Liz Jarvis has been announced as the new editor of Cruise International, the UK’s only cruise-focused consumer travel magazine. Cruise International is a bimonthly newsstand title with high production values. As editor, Liz will be working across the magazine, the website cruise-international.com and the Cruise International Awards, which take place in September.
Liz has been a travel editor and editor for several consumer magazines, most recently Tesco Magazine. Liz’s new role will involve building relationships with both key travel PRs and also journalists and bloggers.
Cision: You’re a prolific tweeter, is there a difference between personal and work-based social media?
Liz: I think it’s important to remember that there is a high probability that some (if not all) of your work contacts will follow your personal account. You need to make it clear in your profile that views are your own – but at the same time, try not to tweet anything that could embarrass you (or your company) professionally. I have a few fairly high profile followers, so I’m always mindful of them too.
Cision: How do you see social media fitting in with your new role?
Liz: I managed the social media campaign for the Tesco Mum of the Year awards, which were a huge success, and have done a lot of blogger outreach, so I’ll be bringing all my digital knowledge and experience to my new role. We’re going to be working with new contributors on the website and the magazine already has a thriving Facebook group and Twitter account. I firmly believe that print should work in tandem with digital, driving readers/traffic to each other – I can’t understand editors who haven’t embraced social media.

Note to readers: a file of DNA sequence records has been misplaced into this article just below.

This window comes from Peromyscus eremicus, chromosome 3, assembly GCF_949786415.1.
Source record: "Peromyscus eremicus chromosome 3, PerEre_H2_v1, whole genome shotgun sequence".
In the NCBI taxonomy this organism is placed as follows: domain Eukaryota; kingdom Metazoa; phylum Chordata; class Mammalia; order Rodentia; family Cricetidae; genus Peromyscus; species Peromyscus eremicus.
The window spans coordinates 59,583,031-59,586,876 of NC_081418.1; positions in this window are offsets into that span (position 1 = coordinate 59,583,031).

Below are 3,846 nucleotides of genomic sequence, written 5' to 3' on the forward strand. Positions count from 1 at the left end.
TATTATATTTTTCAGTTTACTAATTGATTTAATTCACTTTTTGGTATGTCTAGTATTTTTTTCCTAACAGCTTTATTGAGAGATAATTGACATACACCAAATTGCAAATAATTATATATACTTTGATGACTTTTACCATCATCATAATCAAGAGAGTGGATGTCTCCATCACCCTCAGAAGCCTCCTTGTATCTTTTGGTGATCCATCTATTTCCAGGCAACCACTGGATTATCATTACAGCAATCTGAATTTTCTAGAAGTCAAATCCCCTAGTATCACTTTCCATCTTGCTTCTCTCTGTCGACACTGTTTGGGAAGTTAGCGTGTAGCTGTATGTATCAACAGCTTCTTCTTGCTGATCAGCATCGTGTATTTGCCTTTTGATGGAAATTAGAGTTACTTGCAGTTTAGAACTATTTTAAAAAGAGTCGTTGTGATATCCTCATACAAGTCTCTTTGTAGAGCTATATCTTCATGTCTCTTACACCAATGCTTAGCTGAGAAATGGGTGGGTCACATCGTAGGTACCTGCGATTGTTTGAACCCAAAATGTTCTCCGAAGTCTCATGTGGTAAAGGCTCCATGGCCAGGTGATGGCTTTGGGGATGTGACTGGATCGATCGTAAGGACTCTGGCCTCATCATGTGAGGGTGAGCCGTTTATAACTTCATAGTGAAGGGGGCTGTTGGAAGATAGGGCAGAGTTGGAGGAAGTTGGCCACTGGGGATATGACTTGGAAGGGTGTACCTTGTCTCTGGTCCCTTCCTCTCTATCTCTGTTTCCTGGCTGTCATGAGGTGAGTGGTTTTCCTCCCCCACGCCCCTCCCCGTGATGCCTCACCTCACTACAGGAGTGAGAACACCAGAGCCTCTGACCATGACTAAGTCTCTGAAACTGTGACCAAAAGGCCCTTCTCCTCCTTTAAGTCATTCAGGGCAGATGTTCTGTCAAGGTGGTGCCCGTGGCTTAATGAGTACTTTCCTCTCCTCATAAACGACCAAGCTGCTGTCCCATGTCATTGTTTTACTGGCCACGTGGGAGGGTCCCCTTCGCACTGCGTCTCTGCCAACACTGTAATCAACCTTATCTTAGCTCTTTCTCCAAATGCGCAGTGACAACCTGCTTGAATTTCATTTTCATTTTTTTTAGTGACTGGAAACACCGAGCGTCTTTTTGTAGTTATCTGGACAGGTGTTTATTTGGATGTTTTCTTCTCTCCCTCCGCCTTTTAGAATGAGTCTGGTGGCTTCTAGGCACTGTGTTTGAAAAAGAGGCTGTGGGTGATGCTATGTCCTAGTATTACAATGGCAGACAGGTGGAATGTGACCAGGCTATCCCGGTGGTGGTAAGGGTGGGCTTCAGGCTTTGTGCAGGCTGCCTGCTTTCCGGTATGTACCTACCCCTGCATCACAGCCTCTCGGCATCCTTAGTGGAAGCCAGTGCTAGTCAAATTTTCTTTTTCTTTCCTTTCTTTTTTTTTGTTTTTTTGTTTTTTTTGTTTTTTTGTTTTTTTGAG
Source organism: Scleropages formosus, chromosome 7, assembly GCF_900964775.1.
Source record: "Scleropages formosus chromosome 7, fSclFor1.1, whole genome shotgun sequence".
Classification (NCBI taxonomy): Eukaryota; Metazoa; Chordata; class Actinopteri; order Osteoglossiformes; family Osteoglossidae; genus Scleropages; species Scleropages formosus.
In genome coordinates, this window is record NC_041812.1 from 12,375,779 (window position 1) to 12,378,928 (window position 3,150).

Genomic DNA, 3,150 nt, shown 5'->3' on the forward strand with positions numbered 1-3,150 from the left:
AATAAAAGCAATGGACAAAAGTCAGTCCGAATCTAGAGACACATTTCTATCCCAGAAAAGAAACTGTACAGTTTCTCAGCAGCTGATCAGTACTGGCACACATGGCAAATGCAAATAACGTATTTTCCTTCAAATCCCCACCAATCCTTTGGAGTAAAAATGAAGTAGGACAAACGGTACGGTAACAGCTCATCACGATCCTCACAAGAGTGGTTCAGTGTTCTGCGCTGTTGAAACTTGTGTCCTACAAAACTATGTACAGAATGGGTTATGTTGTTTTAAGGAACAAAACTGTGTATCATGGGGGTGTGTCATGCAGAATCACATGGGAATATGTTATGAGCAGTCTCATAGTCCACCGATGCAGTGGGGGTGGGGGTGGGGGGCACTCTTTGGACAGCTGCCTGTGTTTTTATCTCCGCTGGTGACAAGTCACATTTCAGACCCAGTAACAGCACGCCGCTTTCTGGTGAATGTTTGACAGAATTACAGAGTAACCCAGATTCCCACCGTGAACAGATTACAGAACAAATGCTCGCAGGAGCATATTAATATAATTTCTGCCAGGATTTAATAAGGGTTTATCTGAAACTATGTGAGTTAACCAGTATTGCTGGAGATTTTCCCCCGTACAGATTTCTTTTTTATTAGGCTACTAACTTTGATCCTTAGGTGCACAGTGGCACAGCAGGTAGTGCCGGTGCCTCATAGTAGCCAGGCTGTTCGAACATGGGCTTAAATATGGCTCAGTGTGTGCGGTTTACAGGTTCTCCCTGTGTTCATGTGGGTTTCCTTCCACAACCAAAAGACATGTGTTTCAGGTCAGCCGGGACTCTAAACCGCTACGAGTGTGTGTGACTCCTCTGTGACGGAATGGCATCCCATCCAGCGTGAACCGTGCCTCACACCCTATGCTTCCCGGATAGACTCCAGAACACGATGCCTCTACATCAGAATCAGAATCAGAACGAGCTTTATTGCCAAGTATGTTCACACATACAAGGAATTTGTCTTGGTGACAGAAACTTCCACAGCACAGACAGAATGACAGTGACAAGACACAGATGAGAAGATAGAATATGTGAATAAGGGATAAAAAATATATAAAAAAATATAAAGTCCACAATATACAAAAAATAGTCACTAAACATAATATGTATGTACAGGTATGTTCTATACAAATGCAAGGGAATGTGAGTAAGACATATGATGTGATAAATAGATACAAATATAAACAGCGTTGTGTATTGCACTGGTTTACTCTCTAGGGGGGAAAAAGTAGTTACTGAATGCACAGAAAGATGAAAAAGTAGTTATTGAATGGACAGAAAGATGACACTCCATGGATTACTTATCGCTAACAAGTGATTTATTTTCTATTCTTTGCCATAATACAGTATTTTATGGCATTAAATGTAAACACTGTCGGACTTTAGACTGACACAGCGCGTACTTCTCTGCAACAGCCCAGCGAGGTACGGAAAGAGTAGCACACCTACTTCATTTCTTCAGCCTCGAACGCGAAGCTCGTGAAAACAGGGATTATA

Cision: How will your blog, www.themumblog.com, fit in around the new position?
Liz: The beauty of blogging is you can do it very early in the morning or late at night or at weekends and schedule your posts. I’ve been blogging for three years and have always worked full-time.
Cision: What do PRs do that you do not like?
Liz: I’m not a fan of non-personalised round robin invitations that start ‘hi there’, or those phone calls ‘to check you received the press release,’ when we both know they didn’t send one in the first place.
Cision: From your previous experience, what’s the best way to work with PRs?
Liz: I think it’s very important to be honest, because there’s no point in wasting someone’s valuable time, so I’ll always try to tell a PR as quickly as possible if a story idea isn’t going to work for me, and why. I also think face to face meetings to develop good working relationships are vital.